Upgrading enlarger from MF to LFgreenspun.com : LUSENET : Large format photography : One Thread
I am considering getting into the 4x5 realm at a entry level and as cheaply as possible. My darkroom enlargers are all designed to handle the 35 mm to 120 format. Is there any way short of purchasing new enlargers to utilize this format with my existing equipment. My desires to enter large format would not allow for a camera purchase and a new enlarger purchase. Please give me your thoughts on this subject and what you have known others to do in order to blend this format along with darkroom wishes.
-- Steve (Smkunder@aol.com), September 03, 1998
I know of no medium format enlargers which can be upgraded to larger format. Sturdiness and light sources are generally the reason.
So here's two suggestions:
1) Start with a view camera and a rollfilm back. This takes you sort of half way there. You can experience movements and composing upside down, but you won't get the big negative.
2) Contact prints. Your existing enlarger can be an excellent light source for contact printing. There are people who would think it's nuts to get into large format photography for prints no bigger than 4x5. It's unusual, but those little prints can be really jewel-like, and if you get good at dodging and burning tiny little contact prints, you can easily handle the rougher large areas when you start enlarging.
I attended a gallery opening recently for a show of photographs by Claire Yaffa. Most of the photos were smaller than 4x5 inches. She made very nice use of light and shadow, turning human bodies, plants, and other objects into interesting abstract shapes.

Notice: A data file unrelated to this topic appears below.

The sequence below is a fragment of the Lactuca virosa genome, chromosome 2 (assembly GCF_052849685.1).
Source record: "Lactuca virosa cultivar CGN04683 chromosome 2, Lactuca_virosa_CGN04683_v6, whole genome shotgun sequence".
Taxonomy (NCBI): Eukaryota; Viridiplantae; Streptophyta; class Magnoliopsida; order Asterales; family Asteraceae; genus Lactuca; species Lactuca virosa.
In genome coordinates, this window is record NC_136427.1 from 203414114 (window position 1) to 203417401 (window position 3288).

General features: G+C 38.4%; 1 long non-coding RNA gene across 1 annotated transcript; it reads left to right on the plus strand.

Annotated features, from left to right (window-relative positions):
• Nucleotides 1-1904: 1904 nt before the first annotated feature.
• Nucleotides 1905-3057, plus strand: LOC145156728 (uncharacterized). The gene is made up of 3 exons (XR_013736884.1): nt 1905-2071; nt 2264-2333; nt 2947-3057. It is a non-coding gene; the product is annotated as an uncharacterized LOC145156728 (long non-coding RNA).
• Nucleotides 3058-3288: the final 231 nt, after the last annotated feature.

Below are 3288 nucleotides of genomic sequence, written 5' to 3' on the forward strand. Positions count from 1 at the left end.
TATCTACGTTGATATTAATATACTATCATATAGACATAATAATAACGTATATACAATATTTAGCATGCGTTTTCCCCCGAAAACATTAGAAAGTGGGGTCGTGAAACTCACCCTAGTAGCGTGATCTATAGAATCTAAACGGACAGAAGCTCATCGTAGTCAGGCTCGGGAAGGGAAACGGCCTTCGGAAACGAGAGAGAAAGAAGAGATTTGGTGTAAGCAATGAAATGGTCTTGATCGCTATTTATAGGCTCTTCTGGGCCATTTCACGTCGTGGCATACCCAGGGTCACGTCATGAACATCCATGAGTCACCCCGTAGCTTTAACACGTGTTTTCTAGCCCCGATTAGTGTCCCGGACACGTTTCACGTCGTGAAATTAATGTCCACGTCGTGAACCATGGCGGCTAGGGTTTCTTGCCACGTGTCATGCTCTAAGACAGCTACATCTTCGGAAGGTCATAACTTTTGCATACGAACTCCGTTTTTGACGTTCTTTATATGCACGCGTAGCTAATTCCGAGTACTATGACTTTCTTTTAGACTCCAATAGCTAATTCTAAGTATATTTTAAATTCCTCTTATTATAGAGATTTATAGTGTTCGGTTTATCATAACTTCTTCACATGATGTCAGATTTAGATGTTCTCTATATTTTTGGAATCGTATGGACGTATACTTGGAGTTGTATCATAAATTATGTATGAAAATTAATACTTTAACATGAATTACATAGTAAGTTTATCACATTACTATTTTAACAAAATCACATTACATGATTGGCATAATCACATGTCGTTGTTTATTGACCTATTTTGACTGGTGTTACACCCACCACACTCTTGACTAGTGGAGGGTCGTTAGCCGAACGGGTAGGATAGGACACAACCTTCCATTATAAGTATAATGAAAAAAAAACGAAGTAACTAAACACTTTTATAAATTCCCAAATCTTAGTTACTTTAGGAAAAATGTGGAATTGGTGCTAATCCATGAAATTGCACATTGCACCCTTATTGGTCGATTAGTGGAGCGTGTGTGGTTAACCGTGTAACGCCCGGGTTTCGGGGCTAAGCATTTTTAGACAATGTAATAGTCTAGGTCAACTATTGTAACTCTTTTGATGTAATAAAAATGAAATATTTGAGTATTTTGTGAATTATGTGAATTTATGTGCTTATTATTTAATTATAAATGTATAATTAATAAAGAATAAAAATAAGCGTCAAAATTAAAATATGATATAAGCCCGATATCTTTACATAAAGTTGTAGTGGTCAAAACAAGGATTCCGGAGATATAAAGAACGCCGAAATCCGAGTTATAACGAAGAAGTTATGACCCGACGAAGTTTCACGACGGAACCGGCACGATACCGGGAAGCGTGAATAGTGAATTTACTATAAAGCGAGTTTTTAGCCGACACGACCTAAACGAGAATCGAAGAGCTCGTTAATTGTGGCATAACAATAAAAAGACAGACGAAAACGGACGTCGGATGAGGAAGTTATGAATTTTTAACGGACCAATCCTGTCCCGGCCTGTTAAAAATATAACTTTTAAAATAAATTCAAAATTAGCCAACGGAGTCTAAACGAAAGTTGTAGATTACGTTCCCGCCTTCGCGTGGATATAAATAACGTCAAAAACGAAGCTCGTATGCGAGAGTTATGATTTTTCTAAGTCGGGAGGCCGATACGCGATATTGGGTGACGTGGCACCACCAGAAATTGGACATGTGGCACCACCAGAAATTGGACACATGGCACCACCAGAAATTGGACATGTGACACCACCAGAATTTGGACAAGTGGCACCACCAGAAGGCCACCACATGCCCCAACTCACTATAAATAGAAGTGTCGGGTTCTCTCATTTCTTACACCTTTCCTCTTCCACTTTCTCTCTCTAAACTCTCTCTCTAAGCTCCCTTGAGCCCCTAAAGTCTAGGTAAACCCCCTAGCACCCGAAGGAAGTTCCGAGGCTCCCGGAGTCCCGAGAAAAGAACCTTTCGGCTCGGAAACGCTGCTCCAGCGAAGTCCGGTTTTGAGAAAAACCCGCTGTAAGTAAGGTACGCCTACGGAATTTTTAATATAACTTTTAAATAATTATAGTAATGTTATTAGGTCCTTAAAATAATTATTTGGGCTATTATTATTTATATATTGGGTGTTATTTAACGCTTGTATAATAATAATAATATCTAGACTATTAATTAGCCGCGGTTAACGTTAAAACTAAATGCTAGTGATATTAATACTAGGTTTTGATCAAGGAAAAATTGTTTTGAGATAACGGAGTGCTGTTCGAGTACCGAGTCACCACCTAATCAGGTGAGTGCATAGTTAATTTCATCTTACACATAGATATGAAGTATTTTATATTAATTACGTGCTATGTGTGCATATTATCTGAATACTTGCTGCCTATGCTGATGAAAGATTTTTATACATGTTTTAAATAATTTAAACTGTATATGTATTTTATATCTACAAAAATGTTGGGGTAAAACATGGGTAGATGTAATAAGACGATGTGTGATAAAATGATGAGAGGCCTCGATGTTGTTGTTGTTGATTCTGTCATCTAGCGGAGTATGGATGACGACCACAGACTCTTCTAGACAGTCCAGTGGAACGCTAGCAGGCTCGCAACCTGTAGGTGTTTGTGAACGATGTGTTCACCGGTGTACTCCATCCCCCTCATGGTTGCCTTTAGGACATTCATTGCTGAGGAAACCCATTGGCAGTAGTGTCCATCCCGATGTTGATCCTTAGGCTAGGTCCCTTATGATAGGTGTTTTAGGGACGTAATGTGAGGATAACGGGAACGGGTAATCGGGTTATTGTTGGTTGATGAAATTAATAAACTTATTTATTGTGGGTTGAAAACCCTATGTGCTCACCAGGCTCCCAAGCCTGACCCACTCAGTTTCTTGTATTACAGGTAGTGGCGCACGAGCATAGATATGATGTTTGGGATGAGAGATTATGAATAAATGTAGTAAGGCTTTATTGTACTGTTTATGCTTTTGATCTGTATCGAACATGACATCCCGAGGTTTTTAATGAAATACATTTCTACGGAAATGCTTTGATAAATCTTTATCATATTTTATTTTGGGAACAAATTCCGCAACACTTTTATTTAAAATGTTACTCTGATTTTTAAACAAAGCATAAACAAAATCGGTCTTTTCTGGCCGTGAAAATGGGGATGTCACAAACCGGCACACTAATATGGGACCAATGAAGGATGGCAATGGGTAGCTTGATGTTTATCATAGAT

Unfortunately, I don't have a good suggestion for you to enlarge 16x20 prints from a 4x5 negative. Keep your eyes open. Omega D-2 enlargers pop up pretty inexpensively every now and then. They're old, but can be very usable.
-- mike rosenlof (email@example.com), September 03, 1998.
Another possibility would be to consider making a light-source back for the LF camera. If it's good enough for Ansel Adams...
Or go for 10x8, and forget about enlargers.
But my vote would be to save for a secondhand 5x4 enlarger. There are some real bargains around.
-- Alan Gibson (firstname.lastname@example.org), September 04, 1998.
I agree with the advice to consider contact prints, until an enlarger can be aquired.
I have a 4X5 enlarger, but decided as a personal project, to only create contact prints. They are made just as any fine print, dodged, burned, toned, spotted and dry mounted on 8X10 boards. It has created a very cohesive body of work, the image size and presentation is the same while the subject matter is very diverse.
While this solves your immediate problem of enlargment, it also allows the photographer to develope a system of photography that can be very useful. By only producing contact prints, the image that you create in the camera is exactly what you will get in the print, there is no room to let the image float in the frame, you can't crop in the darkroom.